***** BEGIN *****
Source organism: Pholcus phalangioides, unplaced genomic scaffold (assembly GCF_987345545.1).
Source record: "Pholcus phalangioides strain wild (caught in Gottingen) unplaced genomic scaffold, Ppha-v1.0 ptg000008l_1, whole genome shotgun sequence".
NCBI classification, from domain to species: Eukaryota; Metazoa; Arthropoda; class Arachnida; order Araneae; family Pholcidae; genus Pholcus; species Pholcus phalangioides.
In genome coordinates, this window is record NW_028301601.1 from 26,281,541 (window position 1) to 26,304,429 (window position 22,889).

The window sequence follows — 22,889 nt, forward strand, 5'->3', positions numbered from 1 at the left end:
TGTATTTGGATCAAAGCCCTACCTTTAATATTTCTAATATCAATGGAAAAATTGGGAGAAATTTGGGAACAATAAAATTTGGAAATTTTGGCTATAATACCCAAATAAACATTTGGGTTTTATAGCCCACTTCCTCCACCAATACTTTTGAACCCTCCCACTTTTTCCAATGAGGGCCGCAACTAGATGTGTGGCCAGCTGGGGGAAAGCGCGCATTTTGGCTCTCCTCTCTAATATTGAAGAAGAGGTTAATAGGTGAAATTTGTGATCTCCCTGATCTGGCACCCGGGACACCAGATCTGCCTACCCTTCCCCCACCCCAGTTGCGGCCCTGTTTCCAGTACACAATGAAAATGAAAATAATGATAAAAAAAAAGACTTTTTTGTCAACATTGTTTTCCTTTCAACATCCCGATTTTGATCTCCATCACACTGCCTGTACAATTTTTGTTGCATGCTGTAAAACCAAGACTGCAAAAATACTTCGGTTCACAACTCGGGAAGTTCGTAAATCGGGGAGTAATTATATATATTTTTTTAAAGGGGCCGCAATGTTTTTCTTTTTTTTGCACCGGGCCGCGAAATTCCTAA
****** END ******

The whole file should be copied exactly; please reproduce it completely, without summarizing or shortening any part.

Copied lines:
Source organism: Pholcus phalangioides, unplaced genomic scaffold (assembly GCF_987345545.1).
Source record: "Pholcus phalangioides strain wild (caught in Gottingen) unplaced genomic scaffold, Ppha-v1.0 ptg000008l_1, whole genome shotgun sequence".
NCBI classification, from domain to species: Eukaryota; Metazoa; Arthropoda; class Arachnida; order Araneae; family Pholcidae; genus Pholcus; species Pholcus phalangioides.
In genome coordinates, this window is record NW_028301601.1 from 26,281,541 (window position 1) to 26,304,429 (window position 22,889).

The window sequence follows — 22,889 nt, forward strand, 5'->3', positions numbered from 1 at the left end:
TGTATTTGGATCAAAGCCCTACCTTTAATATTTCTAATATCAATGGAAAAATTGGGAGAAATTTGGGAACAATAAAATTTGGAAATTTTGGCTATAATACCCAAATAAACATTTGGGTTTTATAGCCCACTTCCTCCACCAATACTTTTGAACCCTCCCACTTTTTCCAATGAGGGCCGCAACTAGATGTGTGGCCAGCTGGGGGAAAGCGCGCATTTTGGCTCTCCTCTCTAATATTGAAGAAGAGGTTAATAGGTGAAATTTGTGATCTCCCTGATCTGGCACCCGGGACACCAGATCTGCCTACCCTTCCCCCACCCCAGTTGCGGCCCTGTTTCCAGTACACAATGAAAATGAAAATAATGATAAAAAAAAAGACTTTTTTGTCAACATTGTTTTCCTTTCAACATCCCGATTTTGATCTCCATCACACTGCCTGTACAATTTTTGTTGCATGCTGTAAAACCAAGACTGCAAAAATACTTCGGTTCACAACTCGGGAAGTTCGTAAATCGGGGAGTAATTATATATATTTTTTTAAAGGGGCCGCAATGTTTTTCTTTTTTTTGCACCGGGCCGCGAAATTCCTAA